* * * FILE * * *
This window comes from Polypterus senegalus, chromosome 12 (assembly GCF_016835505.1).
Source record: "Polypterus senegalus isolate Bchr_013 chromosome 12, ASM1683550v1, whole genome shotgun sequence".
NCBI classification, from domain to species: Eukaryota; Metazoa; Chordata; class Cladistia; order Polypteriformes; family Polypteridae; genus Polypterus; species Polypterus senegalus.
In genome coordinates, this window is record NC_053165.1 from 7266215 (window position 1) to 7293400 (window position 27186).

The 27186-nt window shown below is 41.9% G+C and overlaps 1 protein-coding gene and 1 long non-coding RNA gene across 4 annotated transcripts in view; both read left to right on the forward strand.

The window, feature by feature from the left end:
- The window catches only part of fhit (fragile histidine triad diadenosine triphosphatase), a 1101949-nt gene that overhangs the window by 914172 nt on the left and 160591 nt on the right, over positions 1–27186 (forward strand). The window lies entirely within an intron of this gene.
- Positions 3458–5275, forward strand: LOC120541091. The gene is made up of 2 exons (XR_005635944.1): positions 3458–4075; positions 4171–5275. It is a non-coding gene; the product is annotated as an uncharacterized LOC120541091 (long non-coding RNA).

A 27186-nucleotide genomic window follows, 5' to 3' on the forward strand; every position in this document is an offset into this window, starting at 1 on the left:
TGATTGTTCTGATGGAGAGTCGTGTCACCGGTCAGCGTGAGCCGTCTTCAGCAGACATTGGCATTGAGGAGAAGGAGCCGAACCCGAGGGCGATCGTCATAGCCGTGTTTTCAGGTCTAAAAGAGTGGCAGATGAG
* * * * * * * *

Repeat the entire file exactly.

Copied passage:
This window comes from Polypterus senegalus, chromosome 12 (assembly GCF_016835505.1).
Source record: "Polypterus senegalus isolate Bchr_013 chromosome 12, ASM1683550v1, whole genome shotgun sequence".
NCBI classification, from domain to species: Eukaryota; Metazoa; Chordata; class Cladistia; order Polypteriformes; family Polypteridae; genus Polypterus; species Polypterus senegalus.
In genome coordinates, this window is record NC_053165.1 from 7266215 (window position 1) to 7293400 (window position 27186).

The 27186-nt window shown below is 41.9% G+C and overlaps 1 protein-coding gene and 1 long non-coding RNA gene across 4 annotated transcripts in view; both read left to right on the forward strand.

The window, feature by feature from the left end:
- The window catches only part of fhit (fragile histidine triad diadenosine triphosphatase), a 1101949-nt gene that overhangs the window by 914172 nt on the left and 160591 nt on the right, over positions 1–27186 (forward strand). The window lies entirely within an intron of this gene.
- Positions 3458–5275, forward strand: LOC120541091. The gene is made up of 2 exons (XR_005635944.1): positions 3458–4075; positions 4171–5275. It is a non-coding gene; the product is annotated as an uncharacterized LOC120541091 (long non-coding RNA).

A 27186-nucleotide genomic window follows, 5' to 3' on the forward strand; every position in this document is an offset into this window, starting at 1 on the left:
TGATTGTTCTGATGGAGAGTCGTGTCACCGGTCAGCGTGAGCCGTCTTCAGCAGACATTGGCATTGAGGAGAAGGAGCCGAACCCGAGGGCGATCGTCATAGCCGTGTTTTCAGGTCTAAAAGAGTGGCAGATGAG